Democratic presidential front-runner Michael Dukakis defended his spending priorities and took a mild poke at rival Jesse Jackson's five-year budget blueprint, saying there's "no way" specific spending can be figured so far in advance. And Idaho was holding its primary today, but it was a fairly low-key affair.

There were 18 Republican delegates up for grabs in Idaho, but Vice President George Bush's mathematical lock on the GOP nomination has taken the suspense out of the contest. There were no Democratic delegates at stake; most are to be chosen at a state convention next month.Officials in Idaho said a low turnout was likely.

Dukakis was tending to gubernatorial tasks in Massachusetts Tuesday, and traveling to Virginia for an evening appearance. Bush was in Washington, preparing to see President Reagan off later this week for next week's superpower summit in Moscow.

For Jackson, however, business as usual meant campaigning in California, where primary day is two weeks away.

Jackson released a budget plan on Monday that would raise taxes on the rich, freeze defense spending and boost support for social programs.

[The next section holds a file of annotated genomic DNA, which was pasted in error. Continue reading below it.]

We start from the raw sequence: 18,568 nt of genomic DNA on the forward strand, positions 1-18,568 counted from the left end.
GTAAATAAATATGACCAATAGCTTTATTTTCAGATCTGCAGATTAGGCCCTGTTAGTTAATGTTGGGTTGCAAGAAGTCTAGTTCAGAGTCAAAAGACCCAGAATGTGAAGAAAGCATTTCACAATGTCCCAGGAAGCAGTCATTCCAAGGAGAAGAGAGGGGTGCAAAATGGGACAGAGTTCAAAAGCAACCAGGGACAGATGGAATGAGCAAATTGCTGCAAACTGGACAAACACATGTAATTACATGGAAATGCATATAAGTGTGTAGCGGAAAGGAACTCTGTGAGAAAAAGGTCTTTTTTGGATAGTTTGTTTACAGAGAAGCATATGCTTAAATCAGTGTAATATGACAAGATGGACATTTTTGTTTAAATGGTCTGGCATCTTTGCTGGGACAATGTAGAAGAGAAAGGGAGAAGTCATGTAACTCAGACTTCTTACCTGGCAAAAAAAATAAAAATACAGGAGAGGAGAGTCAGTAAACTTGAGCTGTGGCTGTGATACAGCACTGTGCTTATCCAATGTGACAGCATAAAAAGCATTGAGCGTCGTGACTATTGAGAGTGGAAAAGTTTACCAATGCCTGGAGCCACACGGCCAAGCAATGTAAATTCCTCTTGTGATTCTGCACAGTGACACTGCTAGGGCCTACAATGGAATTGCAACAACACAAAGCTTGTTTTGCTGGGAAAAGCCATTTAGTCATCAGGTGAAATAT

The five-year proposal would hike taxes on the wealthy by $244 billion and on corporations by $104 billion. It would cut the defense budget by $164 billion by freezing projected spending hikes, and would increase spending on social programs by $344 billion.

Jackson said his plan would cut the nation's deficit from a projected $134 billion in 1993 to $49 billion.

Dukakis did not take issue with the specifics of Jackson's spending plan, but said his own experience as governor had taught him that budgets cannot be mapped out in such detail years ahead of time.

"There's no way you can prepare a budget today for 1989," said Dukakis, who is struggling to cope with changing revenue projections at home in Massachusetts.